We’ll start today with a heartwarming story about an 11-year-old boy with a terminal illness. Columnist Maria Panaritis and photographer Tom Gralish spent time with him and his friends at school and they tell the story of what true friendship really looks like.

In other news, we recap last night’s Democratic debate, update you on where the soda tax money is (or isn’t) going, and relay advice from Bryce Harper on how to legally steal signs (looking at you, Houston).

They call themselves “Connor’s Crew," a group of BFFs who can’t get enough of Connor Dobbyn, who, at just 11 years old, may be gone before any of them graduate from high school. The West Vincent Elementary School student has Sanfilippo syndrome, a rare, terminal disease known as “childhood Alzheimer’s." It’s been stripping him of IQ points, language, life expectancy, and the outward traits of an ordinary child.

My colleagues, columnist Maria Panaritis and photojournalist Tom Gralish, spent time at Connor’s Chester County school after Panaritis first wrote about him last month. They spoke to his friends, the children who know that Connor’s brain is under attack, but also that they still love being around him.

“I know he’s probably going to die before everyone else will," one of his friends said. "That’s why I want to enjoy being with him — before he dies.”

Mayor Jim Kenney’s signature achievement — taxing soda and sweetened beverages — brought hope for dozens of dilapidated facilities around the city. There was a promise of a $500 million investment in parks, recreation centers, and libraries called “Rebuild.” And it was to be funded largely by the new tax.

But nearly four years after City Council passed the beverage tax, little construction work has begun.

As Kenney starts his second term, about two dozen projects — many of them are small-scale items such as replacing roofing and sidewalks — are complete. Dozens more are underway. But, the biggest promises are in the planning stages or have yet to launch. And, the project’s budget and scope have shrunk.

Unlike the bail reform that has swept through New Jersey and New York, bail reform in Pennsylvania has inched forward at a more cautious pace. In the Keystone State, change has been pushed by litigation rather than legislation.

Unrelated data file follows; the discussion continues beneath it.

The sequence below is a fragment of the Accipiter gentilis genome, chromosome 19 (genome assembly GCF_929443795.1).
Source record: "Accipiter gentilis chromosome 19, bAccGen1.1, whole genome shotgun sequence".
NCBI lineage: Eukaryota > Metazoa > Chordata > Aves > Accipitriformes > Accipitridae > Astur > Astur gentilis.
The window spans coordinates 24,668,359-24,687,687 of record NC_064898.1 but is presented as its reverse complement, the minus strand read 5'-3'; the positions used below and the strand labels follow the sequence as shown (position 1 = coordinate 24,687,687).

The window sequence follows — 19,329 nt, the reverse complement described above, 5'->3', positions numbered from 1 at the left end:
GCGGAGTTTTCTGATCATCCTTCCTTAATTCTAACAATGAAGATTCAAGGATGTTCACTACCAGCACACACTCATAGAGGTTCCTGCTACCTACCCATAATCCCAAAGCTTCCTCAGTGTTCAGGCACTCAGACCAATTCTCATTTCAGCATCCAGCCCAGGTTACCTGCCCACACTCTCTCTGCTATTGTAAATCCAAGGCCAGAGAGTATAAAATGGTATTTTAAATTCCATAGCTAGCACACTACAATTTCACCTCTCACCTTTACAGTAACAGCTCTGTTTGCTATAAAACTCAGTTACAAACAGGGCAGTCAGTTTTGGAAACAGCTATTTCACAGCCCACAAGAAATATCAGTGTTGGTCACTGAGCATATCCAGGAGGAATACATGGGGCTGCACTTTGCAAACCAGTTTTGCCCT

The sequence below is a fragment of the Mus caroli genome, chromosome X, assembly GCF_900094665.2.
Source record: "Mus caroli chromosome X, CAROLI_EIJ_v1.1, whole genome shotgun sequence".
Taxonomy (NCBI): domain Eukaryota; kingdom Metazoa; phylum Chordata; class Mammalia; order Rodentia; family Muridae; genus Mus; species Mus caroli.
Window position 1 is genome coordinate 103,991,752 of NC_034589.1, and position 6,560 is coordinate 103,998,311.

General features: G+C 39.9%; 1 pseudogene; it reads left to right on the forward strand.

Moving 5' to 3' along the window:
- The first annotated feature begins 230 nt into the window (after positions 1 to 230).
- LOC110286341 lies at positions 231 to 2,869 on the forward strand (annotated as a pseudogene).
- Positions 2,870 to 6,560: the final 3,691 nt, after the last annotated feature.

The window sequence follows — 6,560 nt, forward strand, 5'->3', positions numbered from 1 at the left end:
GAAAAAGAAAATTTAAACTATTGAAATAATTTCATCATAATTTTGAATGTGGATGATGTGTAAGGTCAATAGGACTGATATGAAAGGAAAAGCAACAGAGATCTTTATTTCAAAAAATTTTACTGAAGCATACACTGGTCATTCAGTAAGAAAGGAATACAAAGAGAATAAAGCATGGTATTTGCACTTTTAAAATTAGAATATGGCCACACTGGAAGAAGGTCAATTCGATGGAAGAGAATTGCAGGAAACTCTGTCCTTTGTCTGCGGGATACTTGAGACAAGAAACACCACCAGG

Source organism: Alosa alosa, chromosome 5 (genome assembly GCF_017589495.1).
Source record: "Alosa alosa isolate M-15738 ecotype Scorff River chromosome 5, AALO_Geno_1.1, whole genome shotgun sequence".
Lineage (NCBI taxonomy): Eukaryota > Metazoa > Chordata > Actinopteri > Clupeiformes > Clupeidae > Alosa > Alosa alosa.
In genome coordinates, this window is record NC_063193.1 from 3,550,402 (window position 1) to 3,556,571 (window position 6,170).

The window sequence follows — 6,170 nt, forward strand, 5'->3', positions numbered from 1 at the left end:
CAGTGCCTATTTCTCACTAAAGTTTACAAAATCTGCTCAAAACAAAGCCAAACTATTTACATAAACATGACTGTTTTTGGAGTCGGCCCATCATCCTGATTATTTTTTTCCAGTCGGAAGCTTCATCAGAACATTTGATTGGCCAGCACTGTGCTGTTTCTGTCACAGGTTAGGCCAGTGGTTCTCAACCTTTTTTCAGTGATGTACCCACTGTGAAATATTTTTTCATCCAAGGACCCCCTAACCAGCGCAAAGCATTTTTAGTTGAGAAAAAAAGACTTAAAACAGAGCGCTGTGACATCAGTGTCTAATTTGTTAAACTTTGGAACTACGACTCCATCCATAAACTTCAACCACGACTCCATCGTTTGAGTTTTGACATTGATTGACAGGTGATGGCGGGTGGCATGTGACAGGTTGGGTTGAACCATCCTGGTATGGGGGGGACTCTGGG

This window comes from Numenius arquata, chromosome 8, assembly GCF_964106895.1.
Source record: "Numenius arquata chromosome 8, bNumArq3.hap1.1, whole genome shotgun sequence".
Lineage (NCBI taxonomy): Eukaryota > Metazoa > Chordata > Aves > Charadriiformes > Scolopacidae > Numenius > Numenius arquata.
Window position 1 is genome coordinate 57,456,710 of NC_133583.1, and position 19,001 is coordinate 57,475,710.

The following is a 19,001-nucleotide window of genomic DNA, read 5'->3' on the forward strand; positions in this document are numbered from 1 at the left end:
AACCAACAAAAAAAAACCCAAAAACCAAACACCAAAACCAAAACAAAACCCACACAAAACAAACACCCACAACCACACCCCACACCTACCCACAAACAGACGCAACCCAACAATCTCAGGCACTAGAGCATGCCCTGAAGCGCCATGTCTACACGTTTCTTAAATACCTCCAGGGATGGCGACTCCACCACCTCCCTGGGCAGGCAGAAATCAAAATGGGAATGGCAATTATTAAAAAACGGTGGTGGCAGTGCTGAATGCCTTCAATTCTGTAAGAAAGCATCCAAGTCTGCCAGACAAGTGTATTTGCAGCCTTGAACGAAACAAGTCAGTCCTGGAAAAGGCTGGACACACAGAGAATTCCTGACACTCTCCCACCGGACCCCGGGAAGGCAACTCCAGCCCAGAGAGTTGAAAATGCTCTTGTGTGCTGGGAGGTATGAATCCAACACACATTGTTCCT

As a result of a lawsuit filed last year by the ACLU of Pennsylvania, Philadelphia’s court leadership agreed to changes that could lead to more people being released before their trials. And now, it’s up to the state Supreme Court to decide whether those changes go far enough.

What you need to know today

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Voting in a Leap Year
Jeff Koterba/Omaha World Herald
Voting in a Leap Year

“Just because a policy reflects our values of empathy and civil rights doesn’t constrict its power as an effective public safety tool. And just because a policy seems ‘tough,’ that doesn’t mean it makes us any safer.” — writes Frank Corrado, a lawyer in Cape May County, about New Jersey’s immigrant trust directive after the Department of Justice filed a lawsuit challenging it.

  • After hundreds of lawsuits and thousands of claims alleging child sex abuse, the Boy Scouts filed for bankruptcy, which may block justice for victims, writes Marci A. Hamilton, a professor at Penn and CEO of the nonprofit CHILD USA.
  • With Philly awarding $8 billion verdicts against companies, the city can become less antibusiness by looking at the courts, write Tiger Joyce, the president of the American Tort Reform Association, and Curt Schroder, a former member of the Pa. House of Representatives and current executive director of the Pennsylvania Coalition for Civil Justice Reform.

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Your Daily Dose of | The UpSide

Barbara Hinckley lost $18,000 in savings to a con man. When it was all over, she said she had less than $9 in her account. But all was not lost. A spaghetti dinner saved the day. Friends, neighbors, and strangers came together to share a meal and raise money to help Hinckley. With donations ranging from $5 to more than $1,000, they raised enough to bring her account back to its original balance.